- ABT has been growing its dividends for OVER half a century and is one of only 37 US stocks to do so.
- We examine if ABT has ample elbow room to service the dividend.
- We conclude with some thoughts on the technicals and the valuations.
Most investors latch on to Abbott Laboratories (NYSE:ABT) for its growing prowess in the broad healthcare space, but it also helps that this stock has a resplendent dividend theme, which only makes the investment case even more alluring. The image below gives you a sense of the marked differential (over 2.27x) between the total returns (which incorporates dividends and other distributions) and the price returns for Abbott’s stock.
Last month, ABT came out with its Q4-22 results whilst also providing an outlook for FY23. Whilst there are some positive and negative nuances to consider, the headline forecasts for FY23 don’t make for pleasant reading, with consensus now expecting an annual revenue decline of 8% and an even bigger contraction on the EPS front (18%). In light of a weakening financial backdrop, could ABT’s dividend credentials dim?
Is Abbott Laboratories Stock A Top Dividend Aristocrat?
Before I examine the dividend outlook, it’s important to reiterate some of ABT’s special dividend achievements. It wouldn’t be an exaggeration to call ABT one of the most illustrious dividend growers in the S&P 500 as it is one of only 65 names (just 13% of the benchmark index) to make up the S&P Dividend Aristocrats Index. To make it to the Dividend Aristocrats index, stocks from the S&P 500 Index are required to have increased dividends for 25 consecutive years, and you wouldn’t normally be able to facilitate this unless you have a strong track record of profit and growth.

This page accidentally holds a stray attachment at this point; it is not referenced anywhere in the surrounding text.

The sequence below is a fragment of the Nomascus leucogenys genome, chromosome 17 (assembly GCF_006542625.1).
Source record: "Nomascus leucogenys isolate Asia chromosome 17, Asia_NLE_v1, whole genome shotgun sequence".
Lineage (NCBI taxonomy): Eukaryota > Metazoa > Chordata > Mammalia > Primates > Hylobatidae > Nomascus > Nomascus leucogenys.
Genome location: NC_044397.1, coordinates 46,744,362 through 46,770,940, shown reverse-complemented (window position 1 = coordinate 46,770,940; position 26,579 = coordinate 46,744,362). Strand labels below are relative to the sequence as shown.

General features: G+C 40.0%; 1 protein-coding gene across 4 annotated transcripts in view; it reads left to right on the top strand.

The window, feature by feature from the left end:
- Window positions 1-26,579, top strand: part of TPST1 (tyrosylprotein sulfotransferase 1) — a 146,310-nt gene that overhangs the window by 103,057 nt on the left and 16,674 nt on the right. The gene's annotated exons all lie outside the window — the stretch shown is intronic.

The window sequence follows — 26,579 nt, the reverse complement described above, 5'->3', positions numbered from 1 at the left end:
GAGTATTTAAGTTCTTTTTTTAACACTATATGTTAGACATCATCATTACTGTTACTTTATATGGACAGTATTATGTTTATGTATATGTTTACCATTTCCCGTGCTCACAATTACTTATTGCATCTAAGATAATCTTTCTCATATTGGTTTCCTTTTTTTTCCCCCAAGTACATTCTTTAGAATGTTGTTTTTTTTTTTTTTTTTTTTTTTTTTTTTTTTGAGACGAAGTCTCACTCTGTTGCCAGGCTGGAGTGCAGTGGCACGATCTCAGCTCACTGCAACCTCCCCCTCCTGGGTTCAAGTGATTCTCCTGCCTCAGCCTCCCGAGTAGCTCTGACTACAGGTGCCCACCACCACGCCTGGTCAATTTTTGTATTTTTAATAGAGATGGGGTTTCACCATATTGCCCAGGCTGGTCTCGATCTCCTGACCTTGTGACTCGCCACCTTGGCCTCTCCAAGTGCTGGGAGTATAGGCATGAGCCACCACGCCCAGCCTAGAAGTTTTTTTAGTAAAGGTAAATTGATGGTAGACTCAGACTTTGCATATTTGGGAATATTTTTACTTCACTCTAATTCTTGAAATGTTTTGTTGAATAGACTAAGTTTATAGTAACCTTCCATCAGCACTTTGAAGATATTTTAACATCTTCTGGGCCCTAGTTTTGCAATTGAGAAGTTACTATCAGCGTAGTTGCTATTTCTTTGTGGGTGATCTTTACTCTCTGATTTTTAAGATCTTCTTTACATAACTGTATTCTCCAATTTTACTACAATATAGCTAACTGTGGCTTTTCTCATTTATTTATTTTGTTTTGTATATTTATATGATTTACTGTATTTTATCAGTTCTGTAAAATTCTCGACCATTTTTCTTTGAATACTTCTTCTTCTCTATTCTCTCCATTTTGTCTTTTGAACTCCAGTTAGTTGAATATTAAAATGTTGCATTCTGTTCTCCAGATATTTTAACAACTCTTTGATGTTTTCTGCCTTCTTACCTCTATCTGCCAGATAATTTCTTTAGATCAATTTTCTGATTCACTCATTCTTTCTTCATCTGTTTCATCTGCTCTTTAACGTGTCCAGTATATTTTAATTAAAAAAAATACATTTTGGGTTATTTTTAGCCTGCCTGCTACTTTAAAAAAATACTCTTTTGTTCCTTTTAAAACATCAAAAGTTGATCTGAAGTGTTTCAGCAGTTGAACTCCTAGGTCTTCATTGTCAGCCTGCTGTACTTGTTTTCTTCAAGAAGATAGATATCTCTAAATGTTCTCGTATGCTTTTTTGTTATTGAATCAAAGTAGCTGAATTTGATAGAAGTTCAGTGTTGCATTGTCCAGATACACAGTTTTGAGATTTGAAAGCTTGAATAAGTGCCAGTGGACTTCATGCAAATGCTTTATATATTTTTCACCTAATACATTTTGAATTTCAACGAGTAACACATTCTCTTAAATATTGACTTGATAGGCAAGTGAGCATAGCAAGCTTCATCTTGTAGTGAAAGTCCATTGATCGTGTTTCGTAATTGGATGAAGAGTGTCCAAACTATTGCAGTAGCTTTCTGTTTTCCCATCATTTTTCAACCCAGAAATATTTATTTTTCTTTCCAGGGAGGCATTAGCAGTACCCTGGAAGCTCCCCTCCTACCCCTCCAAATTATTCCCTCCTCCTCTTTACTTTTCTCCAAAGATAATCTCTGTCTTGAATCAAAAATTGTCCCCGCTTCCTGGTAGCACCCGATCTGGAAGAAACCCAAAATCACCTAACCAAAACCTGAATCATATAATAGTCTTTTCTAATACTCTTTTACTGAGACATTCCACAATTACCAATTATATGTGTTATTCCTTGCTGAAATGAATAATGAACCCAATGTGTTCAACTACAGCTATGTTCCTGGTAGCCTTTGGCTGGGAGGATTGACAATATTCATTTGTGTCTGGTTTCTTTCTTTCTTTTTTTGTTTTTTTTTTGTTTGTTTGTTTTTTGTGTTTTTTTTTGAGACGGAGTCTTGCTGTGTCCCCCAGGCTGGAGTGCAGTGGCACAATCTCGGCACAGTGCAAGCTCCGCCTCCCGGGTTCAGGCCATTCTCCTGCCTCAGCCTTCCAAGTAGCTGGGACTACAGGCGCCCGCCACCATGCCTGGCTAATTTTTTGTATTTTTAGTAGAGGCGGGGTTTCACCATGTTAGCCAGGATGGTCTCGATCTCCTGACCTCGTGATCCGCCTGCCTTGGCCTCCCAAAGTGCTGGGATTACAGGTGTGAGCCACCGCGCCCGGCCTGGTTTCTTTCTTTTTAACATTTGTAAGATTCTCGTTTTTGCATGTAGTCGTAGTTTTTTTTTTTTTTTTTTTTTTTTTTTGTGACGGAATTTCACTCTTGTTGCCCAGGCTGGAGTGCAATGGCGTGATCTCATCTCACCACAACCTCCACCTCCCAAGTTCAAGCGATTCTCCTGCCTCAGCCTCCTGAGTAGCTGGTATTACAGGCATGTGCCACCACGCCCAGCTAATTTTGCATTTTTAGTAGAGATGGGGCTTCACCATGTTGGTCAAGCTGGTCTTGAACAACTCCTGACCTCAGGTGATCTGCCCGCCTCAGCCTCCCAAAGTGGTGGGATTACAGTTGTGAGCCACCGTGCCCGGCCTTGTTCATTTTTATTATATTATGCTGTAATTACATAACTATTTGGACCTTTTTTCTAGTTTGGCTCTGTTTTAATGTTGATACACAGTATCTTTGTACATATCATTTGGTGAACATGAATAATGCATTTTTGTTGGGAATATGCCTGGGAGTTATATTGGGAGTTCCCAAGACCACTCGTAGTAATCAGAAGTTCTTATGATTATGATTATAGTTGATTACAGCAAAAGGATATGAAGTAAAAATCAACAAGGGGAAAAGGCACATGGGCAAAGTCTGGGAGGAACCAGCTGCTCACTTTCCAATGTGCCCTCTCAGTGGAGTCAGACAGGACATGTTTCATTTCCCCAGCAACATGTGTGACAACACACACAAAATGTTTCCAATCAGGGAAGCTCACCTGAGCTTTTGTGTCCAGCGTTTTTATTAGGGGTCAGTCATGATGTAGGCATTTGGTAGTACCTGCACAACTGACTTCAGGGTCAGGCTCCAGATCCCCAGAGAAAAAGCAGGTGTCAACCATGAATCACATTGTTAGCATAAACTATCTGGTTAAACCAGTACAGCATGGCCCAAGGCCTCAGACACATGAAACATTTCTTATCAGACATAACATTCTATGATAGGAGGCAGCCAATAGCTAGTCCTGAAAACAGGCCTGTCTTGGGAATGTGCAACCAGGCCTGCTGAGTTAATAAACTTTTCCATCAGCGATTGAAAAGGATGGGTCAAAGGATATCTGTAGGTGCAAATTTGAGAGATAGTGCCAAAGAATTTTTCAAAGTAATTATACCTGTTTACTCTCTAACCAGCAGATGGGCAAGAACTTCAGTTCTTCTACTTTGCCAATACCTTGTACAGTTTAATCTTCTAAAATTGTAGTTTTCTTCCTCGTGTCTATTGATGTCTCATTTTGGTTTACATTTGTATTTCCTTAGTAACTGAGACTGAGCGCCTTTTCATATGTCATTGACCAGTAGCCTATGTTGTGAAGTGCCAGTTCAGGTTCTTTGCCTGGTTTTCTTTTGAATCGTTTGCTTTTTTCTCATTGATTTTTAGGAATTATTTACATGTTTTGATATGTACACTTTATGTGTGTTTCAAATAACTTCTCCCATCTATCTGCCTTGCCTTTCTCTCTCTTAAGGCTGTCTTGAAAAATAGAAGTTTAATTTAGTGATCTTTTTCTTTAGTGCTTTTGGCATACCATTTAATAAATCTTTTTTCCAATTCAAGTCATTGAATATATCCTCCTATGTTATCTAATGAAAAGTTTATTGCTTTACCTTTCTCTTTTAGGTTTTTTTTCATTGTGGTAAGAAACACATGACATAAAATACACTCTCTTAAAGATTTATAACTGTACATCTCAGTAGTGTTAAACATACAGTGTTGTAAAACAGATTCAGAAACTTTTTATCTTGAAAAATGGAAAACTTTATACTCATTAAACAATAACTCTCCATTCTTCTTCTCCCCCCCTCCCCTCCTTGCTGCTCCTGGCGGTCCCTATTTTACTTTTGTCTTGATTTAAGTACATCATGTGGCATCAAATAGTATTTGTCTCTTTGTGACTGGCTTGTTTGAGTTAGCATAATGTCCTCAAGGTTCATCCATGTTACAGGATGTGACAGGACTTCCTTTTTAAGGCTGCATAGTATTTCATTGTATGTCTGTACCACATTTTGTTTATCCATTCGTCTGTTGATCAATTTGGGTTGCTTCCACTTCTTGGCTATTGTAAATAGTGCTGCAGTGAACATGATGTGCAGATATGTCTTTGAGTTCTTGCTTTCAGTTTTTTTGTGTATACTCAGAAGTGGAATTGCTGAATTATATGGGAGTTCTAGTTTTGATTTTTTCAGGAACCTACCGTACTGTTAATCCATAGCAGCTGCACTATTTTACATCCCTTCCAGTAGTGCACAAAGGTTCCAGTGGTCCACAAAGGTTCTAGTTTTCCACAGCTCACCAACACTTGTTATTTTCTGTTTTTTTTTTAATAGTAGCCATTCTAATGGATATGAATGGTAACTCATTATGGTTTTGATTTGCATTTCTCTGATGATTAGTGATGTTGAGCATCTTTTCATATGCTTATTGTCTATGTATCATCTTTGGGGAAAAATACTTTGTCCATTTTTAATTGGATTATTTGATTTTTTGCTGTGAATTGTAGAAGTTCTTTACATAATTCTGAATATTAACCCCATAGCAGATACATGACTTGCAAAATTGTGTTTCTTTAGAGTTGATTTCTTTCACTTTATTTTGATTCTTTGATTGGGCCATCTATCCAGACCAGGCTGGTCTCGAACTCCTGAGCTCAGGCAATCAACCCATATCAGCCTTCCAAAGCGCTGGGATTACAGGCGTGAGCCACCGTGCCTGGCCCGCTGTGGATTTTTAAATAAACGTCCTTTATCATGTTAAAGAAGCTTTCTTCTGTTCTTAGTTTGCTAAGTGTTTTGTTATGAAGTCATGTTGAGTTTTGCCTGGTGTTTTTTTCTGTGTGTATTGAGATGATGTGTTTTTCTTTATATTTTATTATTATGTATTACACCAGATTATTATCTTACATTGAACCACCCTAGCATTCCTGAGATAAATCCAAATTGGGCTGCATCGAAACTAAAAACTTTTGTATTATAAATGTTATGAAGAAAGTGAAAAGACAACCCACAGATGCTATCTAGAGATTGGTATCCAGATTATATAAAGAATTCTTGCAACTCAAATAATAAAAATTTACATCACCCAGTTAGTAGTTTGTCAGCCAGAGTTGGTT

In ABT’s case, it’s fair to say that it is not just an aristocrat, but a dividend king, as it has been increasing dividends for 51 straight years! Including ABT, only 37 US stocks (not just the S&P500) have been able to achieve that feat, making the stock one of the most elite aristocrats around.
Is The Dividend Safe?
Whilst the contraction in forward revenue and EPS numbers is not ideal, I believe ABT has ample elbow room to keep its dividend growth track record going.
Firstly, it’s worth noting that ABT’s dividend largesse has slowed somewhat, relative to what it was in the pre-pandemic era. In FY19, the company was distributing close to 64% of its EPS as dividends, lately, it has been less than 50%.
Prima facie, you would think that given the likely drop-off in the FY23 EPS ($4.4) from the FY22 levels, ABT would need to lift its payout again next year, but that isn’t the case. Even if we assume a meager ~2% hike (over the last four years, quarterly dividends have been hiked by an average of 13% p.a.) in the quarterly dividend from 0.51 to 0.52, that would still only result in a payout of 46-47% next year.
There could have been a lot of ambiguities in ascertaining Abbott’s dividend servicing ability if the management was not clear about where its priorities lie. Typically, most companies would seek to direct their positive operating cash flows towards organic initiatives such as CAPEX; then the onus would shift towards debt pay downs, then you’d have some funds left for inorganic initiatives, and if something was left it would then go to funding the dividends and buybacks.
Luckily for us, ABT management has been very open about their capital allocation plans, with dividend payments taking precedence over all the other alternatives. This means you’d really only want to see if ABT can generate ample operating cash flow (not even free cash flow which accounts for CAPEX) to cover the dividend.